by Christopher Zoukis
The Lansing Correctional Facility, located in the Kansas City area, is crying out for a wrecking ball and a bulldozer. Parts of the facility were built in the 1860s, and the Kansas DOC has determined that even its newer buildings are not as safe or efficient as modern prisons.
When legislators asked the DOC to recommend the least-expensive option to replace the aging facility, prison officials concluded that a lease-purchase arrangement was the best deal for taxpayers. That would involve contracting with a private company to build the prison, lease it back to the DOC for up to 40 years and then sell it to the state.
The total cost, according to department estimates? A cool $155 million. The actual cost, according to a July 2017 legislative audit? Around $51 million more, at $206 million.
According to the audit, the DOC’s estimates “were missing key variables and used inconsistent assumptions that tended to favor a lease-purchase option.” Specifically, the department’s proposal failed to adjust future costs to present-day dollar amounts and presented alternate calculations of construction cost, depending on the prison’s ownership arrangement.
Significantly, the DOC also failed to include the estimated $35 million it would cost to buy the facility back from the private company that built it (at a profit) and leased it to the state for decades (also at a profit).
DOC spokesman Todd Fertig did not formally dispute the audit’s findings, but defended the department’s neutrality on the issue.
“I think all along we’ve been open to either option,” he said. “We’ve never tried to weigh one in favor of the other.”
One legislator was not ready to let the department off the hook for neglecting to include over $50 million in its cost estimate.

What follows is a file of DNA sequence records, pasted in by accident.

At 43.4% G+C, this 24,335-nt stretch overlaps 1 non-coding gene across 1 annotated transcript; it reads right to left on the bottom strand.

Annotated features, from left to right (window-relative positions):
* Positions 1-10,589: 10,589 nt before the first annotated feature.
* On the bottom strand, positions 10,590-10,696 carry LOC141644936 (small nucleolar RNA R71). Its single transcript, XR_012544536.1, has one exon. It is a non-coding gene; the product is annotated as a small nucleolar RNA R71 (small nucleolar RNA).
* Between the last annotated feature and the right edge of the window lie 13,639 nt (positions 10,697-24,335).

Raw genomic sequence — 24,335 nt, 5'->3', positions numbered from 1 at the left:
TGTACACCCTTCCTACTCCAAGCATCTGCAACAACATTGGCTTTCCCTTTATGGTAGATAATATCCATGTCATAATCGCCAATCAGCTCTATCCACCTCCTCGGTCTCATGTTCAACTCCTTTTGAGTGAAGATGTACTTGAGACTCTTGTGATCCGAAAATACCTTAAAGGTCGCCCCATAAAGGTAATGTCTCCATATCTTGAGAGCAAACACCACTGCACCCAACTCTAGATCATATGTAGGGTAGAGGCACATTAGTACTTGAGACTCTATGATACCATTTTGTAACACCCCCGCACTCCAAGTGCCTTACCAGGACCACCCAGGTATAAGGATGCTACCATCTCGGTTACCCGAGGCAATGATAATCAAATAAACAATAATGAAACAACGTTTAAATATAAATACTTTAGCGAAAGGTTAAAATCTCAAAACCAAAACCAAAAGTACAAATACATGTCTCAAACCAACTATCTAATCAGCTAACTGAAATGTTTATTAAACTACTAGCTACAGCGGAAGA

“They wanted us to choose that option [lease-purchase], or allow them to choose that option, so the fact that they fudged the numbers doesn’t surprise me,” said state Senator Laura Kelly, a member of the joint legislative committee that instituted the audit.
According to the audit, the least expensive option would be the traditional model – issuing bonds to finance the prison construction at a cost of $178 million over 20 years.
Regardless, in November 2017 the DOC announced it had picked CoreCivic, previously known as Corrections Corporation of America, to build a 2,432-bed prison to replace the Lansing Correctional Facility. The company would require payments totaling $362 million over a 20-year lease period, with no final purchase cost.
Several legislative committees must approve the plan; lawmakers expressed concerns about the proposal, which has the governor’s support, at a hearing on January 11, 2018, but key legislative leaders later allowed it to proceed.
“We will rue the day, I believe,” Senate Minority Leader Anthony Hensley said about the prison lease-purchase arrangement.
Sources: www.cjonline.com, www.usnews.com, www.gctelegram.com, www.kansas.com, www.kansascity.com
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